Suicide Club has been seen by many critics as a satire of pop culture and of suicide as a fad. Pop culture undoubtedly appears in a negative light in the film, not only through Dessart and the possible connection between the inane messages in their lyrics and the suicides, but also through a weird glam-punk band led by a bleached-blond, androgynous, psychotic young man who calls himself Genesis. In a bizarre Rocky Horror-style sub-plot, Genesis and his gang claim to be the Suicide Club to attract the attention of the media. A scene in which Genesis sings seems to confirm the connection between entertainment and destructiveness: as he performs, one of his henchmen rapes and kills a girl they have abducted. The Rocky Horror interlude may not be entirely successful, but this scene is another example of Sono’s gift for creating memorably nightmarish visions. Genesis and his men are holed up in an abandoned bowling alley and the people and animals they have kidnapped are squirming across the floor, each wrapped in a white sheet. The image of those whimpering, writhing forms, which we know are living beings, but can’t see, is truly disturbing. Even more so when Genesis casually stamps on one of the animals and blood seeps through as the form lies still, with the suggestion that it’s all a spectacle.
As for Dessart, the innocuous-looking pop band seems to hide clues in their lyrics and promotional posters that would appear to point to some sort of cult of death led by children. However, there is no resolution, no explanation of any kind, and the suggestion of this unlikely conspiracy is left open to interpretation at the end. More important than knowing whether the Suicide Club is really a secret society of children is the total separation and incomprehension between young people and adults that its possible existence reveals. Whatever it is that may lead young people to commit suicide, the film suggests that the adults will always be inherently unable to comprehend it.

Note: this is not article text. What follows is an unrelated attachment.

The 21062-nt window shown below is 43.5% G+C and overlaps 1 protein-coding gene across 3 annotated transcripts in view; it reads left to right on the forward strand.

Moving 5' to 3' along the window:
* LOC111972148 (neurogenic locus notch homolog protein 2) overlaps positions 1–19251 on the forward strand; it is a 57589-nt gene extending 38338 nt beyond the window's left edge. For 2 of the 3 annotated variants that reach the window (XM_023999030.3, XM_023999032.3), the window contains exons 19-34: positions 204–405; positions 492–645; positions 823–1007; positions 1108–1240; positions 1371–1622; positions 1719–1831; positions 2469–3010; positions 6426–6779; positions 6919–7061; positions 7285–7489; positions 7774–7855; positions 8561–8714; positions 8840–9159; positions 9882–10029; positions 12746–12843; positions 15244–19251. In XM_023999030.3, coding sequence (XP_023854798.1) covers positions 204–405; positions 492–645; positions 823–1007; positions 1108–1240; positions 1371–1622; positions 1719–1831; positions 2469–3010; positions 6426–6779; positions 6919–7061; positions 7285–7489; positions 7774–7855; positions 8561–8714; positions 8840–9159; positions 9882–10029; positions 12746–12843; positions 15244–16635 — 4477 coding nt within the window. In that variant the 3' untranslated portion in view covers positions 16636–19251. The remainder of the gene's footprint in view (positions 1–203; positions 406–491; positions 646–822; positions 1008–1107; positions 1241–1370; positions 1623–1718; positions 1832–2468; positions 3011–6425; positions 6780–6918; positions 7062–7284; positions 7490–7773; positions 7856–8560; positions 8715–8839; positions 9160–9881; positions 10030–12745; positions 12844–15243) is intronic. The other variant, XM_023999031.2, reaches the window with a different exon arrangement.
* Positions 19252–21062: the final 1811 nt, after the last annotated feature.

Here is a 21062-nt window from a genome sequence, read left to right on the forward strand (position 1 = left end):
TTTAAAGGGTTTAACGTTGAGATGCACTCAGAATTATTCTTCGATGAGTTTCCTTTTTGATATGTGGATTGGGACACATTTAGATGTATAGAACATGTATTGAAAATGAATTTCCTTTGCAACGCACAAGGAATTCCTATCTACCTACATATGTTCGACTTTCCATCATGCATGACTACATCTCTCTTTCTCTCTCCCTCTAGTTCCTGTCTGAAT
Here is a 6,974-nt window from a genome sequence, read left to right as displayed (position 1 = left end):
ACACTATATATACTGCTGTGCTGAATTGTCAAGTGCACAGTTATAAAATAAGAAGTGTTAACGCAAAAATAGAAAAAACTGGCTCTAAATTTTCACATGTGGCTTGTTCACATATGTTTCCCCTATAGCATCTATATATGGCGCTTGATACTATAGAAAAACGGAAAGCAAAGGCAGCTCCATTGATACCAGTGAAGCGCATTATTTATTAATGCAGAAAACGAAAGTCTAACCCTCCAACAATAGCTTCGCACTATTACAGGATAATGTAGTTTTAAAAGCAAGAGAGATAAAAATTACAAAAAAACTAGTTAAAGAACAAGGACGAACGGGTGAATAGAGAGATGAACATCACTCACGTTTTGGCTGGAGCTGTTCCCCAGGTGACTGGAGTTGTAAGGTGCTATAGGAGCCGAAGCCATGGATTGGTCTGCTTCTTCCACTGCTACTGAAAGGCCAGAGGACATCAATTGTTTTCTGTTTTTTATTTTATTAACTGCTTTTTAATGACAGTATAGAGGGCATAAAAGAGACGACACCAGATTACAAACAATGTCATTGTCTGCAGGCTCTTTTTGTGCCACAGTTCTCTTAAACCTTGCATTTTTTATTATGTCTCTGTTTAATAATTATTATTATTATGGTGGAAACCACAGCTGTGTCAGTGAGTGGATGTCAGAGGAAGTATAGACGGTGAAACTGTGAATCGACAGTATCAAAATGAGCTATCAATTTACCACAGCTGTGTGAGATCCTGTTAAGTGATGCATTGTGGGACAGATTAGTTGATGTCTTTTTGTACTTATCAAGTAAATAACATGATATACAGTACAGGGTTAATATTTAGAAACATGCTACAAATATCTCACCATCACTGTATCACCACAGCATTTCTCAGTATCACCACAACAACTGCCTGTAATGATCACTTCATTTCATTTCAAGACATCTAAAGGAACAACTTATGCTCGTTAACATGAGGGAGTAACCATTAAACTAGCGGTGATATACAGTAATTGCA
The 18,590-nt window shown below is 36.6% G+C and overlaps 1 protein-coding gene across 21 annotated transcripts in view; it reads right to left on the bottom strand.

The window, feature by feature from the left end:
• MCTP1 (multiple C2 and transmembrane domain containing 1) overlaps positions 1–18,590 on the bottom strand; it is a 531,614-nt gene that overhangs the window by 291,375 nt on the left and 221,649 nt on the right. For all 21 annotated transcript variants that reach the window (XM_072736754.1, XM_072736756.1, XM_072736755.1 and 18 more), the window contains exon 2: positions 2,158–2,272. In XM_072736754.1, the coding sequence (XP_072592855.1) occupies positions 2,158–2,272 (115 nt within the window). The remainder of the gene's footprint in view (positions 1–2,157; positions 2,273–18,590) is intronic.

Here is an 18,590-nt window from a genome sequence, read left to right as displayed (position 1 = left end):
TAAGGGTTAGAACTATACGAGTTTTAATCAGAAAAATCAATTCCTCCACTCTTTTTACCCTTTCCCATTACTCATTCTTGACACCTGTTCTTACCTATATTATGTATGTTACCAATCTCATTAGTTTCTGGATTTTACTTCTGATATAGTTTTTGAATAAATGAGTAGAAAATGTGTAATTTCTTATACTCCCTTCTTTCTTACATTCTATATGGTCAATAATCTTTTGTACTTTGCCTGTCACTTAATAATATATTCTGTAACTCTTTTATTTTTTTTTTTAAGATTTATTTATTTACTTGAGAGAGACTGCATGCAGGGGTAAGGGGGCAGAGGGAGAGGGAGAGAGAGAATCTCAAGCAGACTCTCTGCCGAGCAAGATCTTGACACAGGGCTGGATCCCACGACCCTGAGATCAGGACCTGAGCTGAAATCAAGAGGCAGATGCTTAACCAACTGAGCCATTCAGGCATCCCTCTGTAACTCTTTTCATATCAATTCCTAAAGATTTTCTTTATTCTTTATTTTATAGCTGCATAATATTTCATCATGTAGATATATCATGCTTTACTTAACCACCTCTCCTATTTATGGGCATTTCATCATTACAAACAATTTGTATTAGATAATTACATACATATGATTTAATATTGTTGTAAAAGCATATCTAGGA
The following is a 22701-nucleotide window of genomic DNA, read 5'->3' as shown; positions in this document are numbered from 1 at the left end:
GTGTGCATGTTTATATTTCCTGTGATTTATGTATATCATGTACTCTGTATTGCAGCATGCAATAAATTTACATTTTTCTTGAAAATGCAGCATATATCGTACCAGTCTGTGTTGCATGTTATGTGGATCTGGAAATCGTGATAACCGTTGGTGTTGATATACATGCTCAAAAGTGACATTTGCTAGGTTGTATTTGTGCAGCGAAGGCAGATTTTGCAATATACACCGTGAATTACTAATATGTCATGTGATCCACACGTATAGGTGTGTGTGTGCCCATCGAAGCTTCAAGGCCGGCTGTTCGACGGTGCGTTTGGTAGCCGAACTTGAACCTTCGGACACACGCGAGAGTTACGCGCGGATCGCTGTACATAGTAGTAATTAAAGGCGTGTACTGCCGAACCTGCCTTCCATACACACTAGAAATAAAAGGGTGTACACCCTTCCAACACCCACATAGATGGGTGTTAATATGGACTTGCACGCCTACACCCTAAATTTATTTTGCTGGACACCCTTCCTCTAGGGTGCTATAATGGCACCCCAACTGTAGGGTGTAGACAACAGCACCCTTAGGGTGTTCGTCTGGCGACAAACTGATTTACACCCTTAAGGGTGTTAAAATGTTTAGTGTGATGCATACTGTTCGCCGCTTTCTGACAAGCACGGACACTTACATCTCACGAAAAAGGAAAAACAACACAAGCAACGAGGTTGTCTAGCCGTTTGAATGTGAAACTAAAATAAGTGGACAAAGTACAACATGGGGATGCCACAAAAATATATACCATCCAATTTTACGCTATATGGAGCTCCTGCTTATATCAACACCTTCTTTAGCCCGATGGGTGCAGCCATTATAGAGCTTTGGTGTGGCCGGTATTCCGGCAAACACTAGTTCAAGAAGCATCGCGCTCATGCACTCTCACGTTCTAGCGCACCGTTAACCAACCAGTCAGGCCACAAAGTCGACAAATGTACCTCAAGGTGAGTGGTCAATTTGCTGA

Sono is particularly interested in secret societies and cults, which is partly to do with the fact that he joined a cult when he was younger and later became a member of a terrorist group (as he explains in the 3AM interview). His early experiences inspired his film Love Exposure (2008), which features the Catholic Church as well as a sinister religious cult. In fact, the Suicide Club could almost be a sect: the children and presumed members ask questions such as ‘Are you connected with yourself?’ and pronounce nebulous statements that would not be out of place in a new age cult. Talking about Love Exposure in the Japan Times, Sono explained: ‘I like exploring borderlines. In this film, it’s the borderlines between perversion and normality, the Catholic Church and cults.’ That statement can be applied to Suicide Club too. Sono does not simply use a religious cult as the perverted contrast to the normality of the Catholic Church, but the cult serves also to highlight the perversions in what we perceive as the norm. In the same way, the possibility of the existence of a secret society called the Suicide Club reveals the fault lines of the supposedly ‘normal’ society, notably the seemingly unbridgeable divide between youth and adults.